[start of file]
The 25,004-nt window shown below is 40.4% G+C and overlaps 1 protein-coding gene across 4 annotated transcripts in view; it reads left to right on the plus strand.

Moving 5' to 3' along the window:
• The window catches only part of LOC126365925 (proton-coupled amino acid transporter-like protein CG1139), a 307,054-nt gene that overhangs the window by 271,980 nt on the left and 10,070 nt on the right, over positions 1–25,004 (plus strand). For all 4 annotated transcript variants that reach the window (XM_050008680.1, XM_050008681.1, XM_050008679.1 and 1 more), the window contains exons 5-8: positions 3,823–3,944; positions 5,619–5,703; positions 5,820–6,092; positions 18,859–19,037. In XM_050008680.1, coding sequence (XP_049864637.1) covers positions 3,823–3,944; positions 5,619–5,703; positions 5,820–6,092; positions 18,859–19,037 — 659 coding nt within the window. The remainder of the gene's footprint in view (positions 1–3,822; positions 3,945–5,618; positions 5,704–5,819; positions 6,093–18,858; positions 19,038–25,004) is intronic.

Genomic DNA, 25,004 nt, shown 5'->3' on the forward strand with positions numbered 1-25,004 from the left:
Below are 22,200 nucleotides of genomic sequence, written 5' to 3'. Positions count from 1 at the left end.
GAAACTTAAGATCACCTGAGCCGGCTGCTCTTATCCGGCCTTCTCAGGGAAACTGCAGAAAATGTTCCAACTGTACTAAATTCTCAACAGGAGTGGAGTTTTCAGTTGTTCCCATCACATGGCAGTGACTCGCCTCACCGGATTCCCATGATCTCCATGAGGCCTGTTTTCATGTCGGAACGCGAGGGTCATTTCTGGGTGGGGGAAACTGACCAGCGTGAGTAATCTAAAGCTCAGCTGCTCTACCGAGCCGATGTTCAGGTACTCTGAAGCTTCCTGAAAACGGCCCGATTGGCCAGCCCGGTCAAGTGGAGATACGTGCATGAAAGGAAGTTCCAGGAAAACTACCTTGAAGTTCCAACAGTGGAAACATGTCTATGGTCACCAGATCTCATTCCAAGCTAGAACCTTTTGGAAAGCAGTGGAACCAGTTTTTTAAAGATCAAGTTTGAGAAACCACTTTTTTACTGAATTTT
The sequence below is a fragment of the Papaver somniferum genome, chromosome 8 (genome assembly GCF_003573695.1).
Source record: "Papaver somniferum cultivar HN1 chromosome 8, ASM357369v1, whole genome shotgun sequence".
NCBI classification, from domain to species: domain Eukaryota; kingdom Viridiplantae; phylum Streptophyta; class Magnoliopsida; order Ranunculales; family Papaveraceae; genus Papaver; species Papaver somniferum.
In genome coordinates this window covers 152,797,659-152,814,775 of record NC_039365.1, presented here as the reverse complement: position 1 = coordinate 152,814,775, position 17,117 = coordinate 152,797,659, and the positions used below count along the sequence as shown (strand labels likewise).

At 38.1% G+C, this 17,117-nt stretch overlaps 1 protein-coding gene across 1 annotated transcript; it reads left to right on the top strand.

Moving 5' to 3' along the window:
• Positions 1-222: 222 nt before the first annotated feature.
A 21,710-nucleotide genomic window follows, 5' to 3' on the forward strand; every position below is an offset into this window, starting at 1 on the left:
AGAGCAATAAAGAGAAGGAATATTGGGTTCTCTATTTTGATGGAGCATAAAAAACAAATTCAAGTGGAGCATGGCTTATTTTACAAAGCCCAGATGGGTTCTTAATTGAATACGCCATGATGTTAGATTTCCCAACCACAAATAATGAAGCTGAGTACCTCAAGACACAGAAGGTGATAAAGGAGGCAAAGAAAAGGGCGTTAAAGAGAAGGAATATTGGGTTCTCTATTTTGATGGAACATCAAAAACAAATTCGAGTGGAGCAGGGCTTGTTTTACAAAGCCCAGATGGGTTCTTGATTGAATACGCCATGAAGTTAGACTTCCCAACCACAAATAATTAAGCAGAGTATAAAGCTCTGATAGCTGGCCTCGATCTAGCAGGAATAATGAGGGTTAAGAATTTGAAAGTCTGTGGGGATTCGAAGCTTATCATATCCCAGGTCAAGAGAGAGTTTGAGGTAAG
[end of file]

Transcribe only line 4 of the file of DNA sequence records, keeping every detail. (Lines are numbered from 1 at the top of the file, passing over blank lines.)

Genomic DNA, 25,004 nt, shown 5'->3' on the forward strand with positions numbered 1-25,004 from the left: